NIAH Dun Laoghaire-Rathdown, Take 3
February 9, 2019
If the grand stretch we’re beginning to see each evening means anything, it’s that you can count on another NIAH survey beginning. The National Inventory of Architectural Heritage (NIAH) was established in 1990 to fulfil Ireland’s obligations under the Granada Convention through the establishment and maintenance of a central record documenting and evaluating the architectural heritage of the country. Over the last couple of decades, the Republic has slowly but surely been documented, county by county, area by area. This most recent survey commenced on Monday, 4th February and marks Phase III of the survey of Dun Laoghaire-Rathdown (DLR).
I’m delighted to say that this is my seventh survey in as many years, having previously worked on the survey of Co. Cavan as well as Phase I of the DLR survey, and Dublin City surveys Phases I, VIII, XI and XII. Each record entails a detailed architectural description of a building as well as its site, a methodical photographic record, and an appraisal of significance, whereby the various categories of special interest as set out by the Convention are reviewed. The survey is meant not only to create a record of historic buildings for posterity and for instruction, but also benefits homeowners, designers, planners and local authorities.
My time on DLR Phase III started with two particularly impressive sites: the iconic Victoria Fountain located along the Dun Laoghaire Seafront, and the imposing former Kingstown Men’s Christian Institute on Upper George’s Street. The former was erected in 1900 to commemorate the visit of Queen Victoria to Ireland, after which the monarch departed the country at Dun Laoghaire Harbour, just adjacent to this site. The original inner fountain (design no. 20) and outer, cast-iron canopy (design no. 18) were manufactured by Walter MacFarlane & Co., a Scottish firm, who produced the monument at the Saracen Foundry, Possilpark, Glasgow, Scotland. This fine, filigree monument is resplendent with heraldic symbology, including cranes, owls, lions and swans, all of which represent vigilance and guardianship, and a bust of the Queen herself also adorns a shield. The monument achieves an extraordinarily cohesive scheme, whose rife, delicate mouldings belie the robust nature of the cast-iron structure, which is a testament to the skill of Victorian metallurgical workers. The monument was damaged in 1981 and painstakingly restored in 2002.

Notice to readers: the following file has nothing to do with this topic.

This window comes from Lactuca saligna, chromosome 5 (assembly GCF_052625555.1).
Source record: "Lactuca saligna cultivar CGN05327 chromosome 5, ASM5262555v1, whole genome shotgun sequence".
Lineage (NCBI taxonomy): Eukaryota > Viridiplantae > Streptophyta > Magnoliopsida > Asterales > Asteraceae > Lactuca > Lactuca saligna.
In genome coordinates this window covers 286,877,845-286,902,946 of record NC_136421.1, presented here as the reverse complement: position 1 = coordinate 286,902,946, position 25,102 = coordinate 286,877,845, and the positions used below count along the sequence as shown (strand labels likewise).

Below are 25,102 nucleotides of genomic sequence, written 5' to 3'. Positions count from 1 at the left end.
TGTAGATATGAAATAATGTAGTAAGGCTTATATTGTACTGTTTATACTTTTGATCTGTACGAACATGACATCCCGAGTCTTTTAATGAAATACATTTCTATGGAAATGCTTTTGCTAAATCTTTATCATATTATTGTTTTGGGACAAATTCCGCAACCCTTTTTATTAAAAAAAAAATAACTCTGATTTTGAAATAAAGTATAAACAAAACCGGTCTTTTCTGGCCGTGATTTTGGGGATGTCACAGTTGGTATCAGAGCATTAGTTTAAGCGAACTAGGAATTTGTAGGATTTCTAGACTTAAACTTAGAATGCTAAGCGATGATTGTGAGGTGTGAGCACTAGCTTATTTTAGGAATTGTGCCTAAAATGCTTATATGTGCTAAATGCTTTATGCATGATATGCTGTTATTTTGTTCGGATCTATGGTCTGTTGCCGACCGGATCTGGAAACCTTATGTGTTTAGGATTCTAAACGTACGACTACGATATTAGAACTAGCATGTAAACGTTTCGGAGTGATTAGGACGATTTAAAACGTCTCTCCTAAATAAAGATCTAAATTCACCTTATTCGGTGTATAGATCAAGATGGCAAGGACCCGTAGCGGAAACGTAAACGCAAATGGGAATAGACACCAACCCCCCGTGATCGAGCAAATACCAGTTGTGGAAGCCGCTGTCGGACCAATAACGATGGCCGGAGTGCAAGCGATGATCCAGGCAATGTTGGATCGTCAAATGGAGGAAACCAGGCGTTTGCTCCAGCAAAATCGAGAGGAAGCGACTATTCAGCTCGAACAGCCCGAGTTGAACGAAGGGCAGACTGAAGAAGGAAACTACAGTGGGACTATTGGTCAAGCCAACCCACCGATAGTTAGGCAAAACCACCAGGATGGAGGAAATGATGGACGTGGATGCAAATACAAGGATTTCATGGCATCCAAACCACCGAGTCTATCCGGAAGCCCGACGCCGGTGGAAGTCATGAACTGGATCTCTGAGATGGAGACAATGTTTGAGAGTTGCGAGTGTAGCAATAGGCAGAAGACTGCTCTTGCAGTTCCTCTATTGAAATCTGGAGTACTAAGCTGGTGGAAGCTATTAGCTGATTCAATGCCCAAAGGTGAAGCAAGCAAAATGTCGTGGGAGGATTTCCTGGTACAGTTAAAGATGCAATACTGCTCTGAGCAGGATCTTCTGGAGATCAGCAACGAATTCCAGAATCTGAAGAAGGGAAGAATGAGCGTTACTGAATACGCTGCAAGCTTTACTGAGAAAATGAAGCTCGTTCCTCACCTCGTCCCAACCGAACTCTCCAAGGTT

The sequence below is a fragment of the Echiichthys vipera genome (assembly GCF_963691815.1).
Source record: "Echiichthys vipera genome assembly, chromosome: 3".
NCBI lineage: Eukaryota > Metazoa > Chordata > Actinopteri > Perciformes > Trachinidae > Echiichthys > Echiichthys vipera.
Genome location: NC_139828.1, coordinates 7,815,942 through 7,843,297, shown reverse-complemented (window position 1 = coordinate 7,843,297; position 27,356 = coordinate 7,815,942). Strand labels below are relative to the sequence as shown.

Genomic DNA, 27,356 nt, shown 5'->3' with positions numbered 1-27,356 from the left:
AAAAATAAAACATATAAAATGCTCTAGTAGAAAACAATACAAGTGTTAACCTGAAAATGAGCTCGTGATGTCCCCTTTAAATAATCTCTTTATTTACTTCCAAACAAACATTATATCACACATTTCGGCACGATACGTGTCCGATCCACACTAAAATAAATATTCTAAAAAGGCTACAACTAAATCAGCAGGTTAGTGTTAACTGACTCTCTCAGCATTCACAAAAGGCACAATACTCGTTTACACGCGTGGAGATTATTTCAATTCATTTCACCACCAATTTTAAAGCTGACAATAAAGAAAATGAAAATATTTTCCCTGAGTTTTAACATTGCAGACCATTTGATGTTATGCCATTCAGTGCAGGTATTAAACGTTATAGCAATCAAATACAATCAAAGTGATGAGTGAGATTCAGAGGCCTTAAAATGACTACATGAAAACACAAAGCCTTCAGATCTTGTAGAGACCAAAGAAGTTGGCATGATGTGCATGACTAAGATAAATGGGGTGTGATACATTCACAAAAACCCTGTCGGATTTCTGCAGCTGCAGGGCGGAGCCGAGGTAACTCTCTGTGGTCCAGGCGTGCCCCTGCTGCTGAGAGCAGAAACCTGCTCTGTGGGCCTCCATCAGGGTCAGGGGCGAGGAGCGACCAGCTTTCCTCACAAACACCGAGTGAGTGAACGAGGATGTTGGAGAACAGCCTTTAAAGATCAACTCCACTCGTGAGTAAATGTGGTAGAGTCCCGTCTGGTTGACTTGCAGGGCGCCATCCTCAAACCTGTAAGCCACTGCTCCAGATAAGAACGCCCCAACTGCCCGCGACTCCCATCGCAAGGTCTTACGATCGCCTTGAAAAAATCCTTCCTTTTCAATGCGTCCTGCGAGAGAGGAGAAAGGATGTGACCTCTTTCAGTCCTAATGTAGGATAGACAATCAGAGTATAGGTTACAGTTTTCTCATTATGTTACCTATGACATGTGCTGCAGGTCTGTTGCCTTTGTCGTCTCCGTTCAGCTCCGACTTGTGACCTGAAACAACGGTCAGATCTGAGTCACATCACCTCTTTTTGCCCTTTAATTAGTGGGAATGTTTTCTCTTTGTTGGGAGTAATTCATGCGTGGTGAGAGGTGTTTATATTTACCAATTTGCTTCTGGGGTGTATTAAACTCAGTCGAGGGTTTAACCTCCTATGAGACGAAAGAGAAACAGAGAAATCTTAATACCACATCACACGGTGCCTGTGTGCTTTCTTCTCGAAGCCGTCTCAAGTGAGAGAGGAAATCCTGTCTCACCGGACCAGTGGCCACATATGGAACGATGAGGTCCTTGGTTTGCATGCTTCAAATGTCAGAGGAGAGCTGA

Conversely, Kingstown Men’s Christian Institute was a men’s clubhouse built c.1891, firstly to provide a social spot for rural, Protestant men up from the country to find work in the capital. The club was later opened to Catholics as well as women. With funding given by William McComas, the building was constructed to the design of prolific Dublin architect of the period, William Kaye-Perry. The red brick of the facade is laid in English garden wall bond, set off by two- and three-storey projecting bays as well as a considerable amount of terracotta decoration. The end result is an imposing structure whose form and fabric set the building apart from many of its local contemporaries. Sadly, after serving as a social mainstay for nearly 130 years, the clubhouse was forced to close its doors in 2018, and the property was recently sold.
I look forward to a lot this spring, not only the (hopefully) better weather but the interest of many more unusual, inspiring and historic sites to come. Stay tuned for more treasures from DLR Phase III!
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